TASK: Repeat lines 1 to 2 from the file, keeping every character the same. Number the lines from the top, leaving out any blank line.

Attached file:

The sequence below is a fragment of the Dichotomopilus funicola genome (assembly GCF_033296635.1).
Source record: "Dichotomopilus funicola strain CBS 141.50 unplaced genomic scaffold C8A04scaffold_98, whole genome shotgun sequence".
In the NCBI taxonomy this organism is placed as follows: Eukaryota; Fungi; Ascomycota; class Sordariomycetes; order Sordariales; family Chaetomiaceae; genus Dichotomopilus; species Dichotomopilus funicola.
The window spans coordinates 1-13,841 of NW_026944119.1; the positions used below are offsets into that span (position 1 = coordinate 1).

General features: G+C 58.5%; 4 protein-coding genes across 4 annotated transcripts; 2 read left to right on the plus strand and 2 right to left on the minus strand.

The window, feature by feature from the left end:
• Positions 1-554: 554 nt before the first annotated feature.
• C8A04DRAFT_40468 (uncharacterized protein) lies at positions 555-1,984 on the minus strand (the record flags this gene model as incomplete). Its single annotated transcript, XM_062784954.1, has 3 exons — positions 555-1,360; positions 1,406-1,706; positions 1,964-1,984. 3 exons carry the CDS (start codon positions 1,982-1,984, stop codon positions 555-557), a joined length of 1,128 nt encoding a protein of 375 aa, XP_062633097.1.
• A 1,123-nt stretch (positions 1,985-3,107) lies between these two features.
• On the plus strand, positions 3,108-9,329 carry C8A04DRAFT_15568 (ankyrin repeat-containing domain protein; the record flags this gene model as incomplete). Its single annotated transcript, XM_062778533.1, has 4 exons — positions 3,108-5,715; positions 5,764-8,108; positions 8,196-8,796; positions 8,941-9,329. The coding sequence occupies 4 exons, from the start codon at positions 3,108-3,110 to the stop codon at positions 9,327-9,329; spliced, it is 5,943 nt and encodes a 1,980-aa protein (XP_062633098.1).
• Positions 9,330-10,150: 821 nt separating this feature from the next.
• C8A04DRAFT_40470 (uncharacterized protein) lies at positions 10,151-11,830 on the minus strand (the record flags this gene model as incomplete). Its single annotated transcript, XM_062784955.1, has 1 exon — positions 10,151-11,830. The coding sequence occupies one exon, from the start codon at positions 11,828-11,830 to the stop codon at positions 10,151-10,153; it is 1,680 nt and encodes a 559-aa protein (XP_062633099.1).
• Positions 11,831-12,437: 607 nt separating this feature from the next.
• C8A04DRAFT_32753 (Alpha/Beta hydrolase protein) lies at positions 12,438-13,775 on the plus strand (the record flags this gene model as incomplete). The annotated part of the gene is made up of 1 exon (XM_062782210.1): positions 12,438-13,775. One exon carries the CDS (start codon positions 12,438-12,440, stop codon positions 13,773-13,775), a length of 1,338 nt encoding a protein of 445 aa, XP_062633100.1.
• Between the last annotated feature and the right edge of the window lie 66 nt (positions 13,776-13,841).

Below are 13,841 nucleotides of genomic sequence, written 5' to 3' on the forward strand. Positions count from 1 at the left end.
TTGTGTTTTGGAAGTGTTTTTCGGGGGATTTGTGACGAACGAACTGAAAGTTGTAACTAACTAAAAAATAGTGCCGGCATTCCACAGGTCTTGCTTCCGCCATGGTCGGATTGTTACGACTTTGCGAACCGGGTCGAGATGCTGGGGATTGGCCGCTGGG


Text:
The sequence below is a fragment of the Dichotomopilus funicola genome (assembly GCF_033296635.1).
Source record: "Dichotomopilus funicola strain CBS 141.50 unplaced genomic scaffold C8A04scaffold_98, whole genome shotgun sequence".